40 Days and 40 Nights (2002)
1st December 2002
Matt Sullivan foolishly thought he was in a great relationship with Nicole. But when his world comes crashing down he finds himself having sex with just about any woman he can find. Much to the disgust of his room mate, Matt realises that he's being shallow and selfish and finally decides to do something about it. He tells his priest in training brother of all his sordid tales of lust and they decide that he should give something up for lent.
So that's when Matt, a guy who's never been able to finish anything in his life, decides to give up sex for lent. That means no touching, no kissing, no nibbling, no foreplay, no fooling around, no self-gratification, no nothing for forty days and forty nights. This is going to be very hard work indeed, especially when his office sponsors the annual a no-bra day.
At first he has everything under control, but his so called work colleagues have different ideas. Expecting Matt to give up well short of the forty days a small office based betting syndicate soon becomes a global affair with a website plotting his daily progress and temptations. There's even some evil temptress trying out the photocopy for size in an attempt to get Matt to give in. But when the woman of his dreams walks into his life his vow of no sex is going to be severely strained.
The picture is bright and colourful with plenty of detail and colour depth. The above average bit-rate provides a clean and precise picture that exhibits no signs of artifacting, outlining or graininess. The print also appears to be clean and pristine with no signs of any dust scratches or whiskers. It certainly puts some of the bigger budget film to DVD cash-ins to shame.
The sound is a rather average affair with no real use of the surround channels. The dialogue is crisp and clear in the centre channel together with some good stereo steerage. Whenever the foot tapping musical soundtrack burst into life it remains perfectly in balance with the dialogue and there's never a moment when the volume needs adjusting.
The menu is a boring static and silent affair with a minimal set of extras. The disc comes with a teaser trailer (what happened to the full version?) and a full length audio commentary. Whilst there's no making of documentary the commentary more than makes up for this. From the moment the film starts the director and screenwriter provide interesting details and insights on the films production, with one of the most interesting being the reason for Josh Hartnett extremely short haircut (I'll leave that one for you to work out for yourself). The poor old producer hardly ever gets a word in. Pity there's no input from the actors though.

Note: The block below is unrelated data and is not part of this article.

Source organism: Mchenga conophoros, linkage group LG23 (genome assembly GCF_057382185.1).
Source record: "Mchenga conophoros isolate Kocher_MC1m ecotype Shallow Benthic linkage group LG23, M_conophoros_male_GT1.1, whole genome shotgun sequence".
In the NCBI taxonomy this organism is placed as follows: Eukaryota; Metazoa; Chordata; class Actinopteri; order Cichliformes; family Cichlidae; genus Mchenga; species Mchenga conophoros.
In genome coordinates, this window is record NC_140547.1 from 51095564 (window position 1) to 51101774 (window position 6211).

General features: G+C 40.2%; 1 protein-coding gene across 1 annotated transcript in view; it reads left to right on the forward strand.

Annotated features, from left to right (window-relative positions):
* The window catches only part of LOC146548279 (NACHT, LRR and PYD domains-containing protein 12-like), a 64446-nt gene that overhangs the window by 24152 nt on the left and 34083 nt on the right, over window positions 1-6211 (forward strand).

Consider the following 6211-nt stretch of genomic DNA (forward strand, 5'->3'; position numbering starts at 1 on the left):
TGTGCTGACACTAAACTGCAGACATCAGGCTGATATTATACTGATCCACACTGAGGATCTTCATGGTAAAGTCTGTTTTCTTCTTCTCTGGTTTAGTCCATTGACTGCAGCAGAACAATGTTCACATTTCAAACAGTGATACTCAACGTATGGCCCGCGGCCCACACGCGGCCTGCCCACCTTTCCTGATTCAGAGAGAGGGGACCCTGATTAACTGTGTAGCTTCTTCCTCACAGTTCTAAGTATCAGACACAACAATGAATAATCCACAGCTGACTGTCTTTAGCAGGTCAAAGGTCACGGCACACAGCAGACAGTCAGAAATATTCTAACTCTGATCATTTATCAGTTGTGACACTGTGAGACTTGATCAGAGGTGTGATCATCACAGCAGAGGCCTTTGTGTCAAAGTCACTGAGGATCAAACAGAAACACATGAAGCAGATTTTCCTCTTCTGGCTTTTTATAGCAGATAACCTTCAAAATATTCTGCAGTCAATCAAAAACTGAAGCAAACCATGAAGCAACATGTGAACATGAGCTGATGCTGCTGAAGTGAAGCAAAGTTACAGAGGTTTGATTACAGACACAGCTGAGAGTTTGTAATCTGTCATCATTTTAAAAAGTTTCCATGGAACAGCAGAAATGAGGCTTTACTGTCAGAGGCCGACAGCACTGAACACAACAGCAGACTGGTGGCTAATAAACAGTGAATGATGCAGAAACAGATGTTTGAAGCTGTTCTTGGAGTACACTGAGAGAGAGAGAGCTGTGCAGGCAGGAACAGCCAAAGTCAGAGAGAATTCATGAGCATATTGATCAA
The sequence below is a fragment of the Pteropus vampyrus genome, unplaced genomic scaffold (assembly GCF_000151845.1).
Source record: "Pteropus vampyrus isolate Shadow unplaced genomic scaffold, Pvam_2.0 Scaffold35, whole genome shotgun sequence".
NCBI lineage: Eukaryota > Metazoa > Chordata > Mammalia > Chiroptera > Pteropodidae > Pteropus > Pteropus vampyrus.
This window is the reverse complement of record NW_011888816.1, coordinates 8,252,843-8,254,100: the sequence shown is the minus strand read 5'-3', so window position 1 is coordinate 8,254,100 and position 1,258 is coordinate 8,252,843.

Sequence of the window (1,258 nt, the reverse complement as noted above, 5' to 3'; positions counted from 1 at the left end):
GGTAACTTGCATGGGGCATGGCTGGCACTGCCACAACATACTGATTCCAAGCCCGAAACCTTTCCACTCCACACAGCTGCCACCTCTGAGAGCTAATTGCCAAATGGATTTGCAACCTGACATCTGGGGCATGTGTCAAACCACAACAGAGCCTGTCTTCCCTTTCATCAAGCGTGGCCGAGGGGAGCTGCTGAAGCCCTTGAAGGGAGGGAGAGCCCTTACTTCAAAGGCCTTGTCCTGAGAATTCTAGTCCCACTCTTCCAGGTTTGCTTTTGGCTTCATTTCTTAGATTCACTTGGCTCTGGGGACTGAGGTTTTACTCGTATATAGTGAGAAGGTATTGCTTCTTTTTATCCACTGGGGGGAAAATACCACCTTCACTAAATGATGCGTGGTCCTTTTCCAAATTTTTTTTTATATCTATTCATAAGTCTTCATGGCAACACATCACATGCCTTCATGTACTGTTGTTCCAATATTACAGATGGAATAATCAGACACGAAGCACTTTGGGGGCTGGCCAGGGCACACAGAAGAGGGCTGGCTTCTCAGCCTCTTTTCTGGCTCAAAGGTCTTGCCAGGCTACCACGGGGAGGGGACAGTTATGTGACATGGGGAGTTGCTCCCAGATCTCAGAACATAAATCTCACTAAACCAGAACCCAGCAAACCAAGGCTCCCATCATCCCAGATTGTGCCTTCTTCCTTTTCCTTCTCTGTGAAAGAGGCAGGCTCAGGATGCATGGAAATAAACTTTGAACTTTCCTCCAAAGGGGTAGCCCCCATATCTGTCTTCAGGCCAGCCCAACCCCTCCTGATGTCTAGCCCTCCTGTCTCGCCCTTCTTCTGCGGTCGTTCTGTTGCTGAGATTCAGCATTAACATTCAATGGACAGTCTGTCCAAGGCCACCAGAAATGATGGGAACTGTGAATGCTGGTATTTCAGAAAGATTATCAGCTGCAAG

This film is trumpeted as being from the producers of Notting Hill and Bridget Jones's Diary, but if you are expecting to laugh in the same manner as these two films then you're going to be sadly disappointed. This film is most definitely aimed at a teenage audience, and an sexy obsessed one at that, and it does have its comedy moments. Many of these moments came from Paulo Costanzo, as Matt's sex obsessed room mate, which is a little bizarre really as you'd have thought the lead role would have caught all the laughs.
Unless you're a fan Josh Hartnett, or one of those many sex obsessed teenagers that the film is aimed at, I can't really recommend this film. It's either because I'm getting too old, even though I did find the American Pie films very funny, or that this type of film genre just isn't that amusing to me anymore. Alas, I am no longer a thirty-something with the filthy mind of a teenager.
- Feature Commentary with Director Michael Lehmann, Producer Michael London and Screenwriter Rob Perez
- Theatrical Teaser Trailer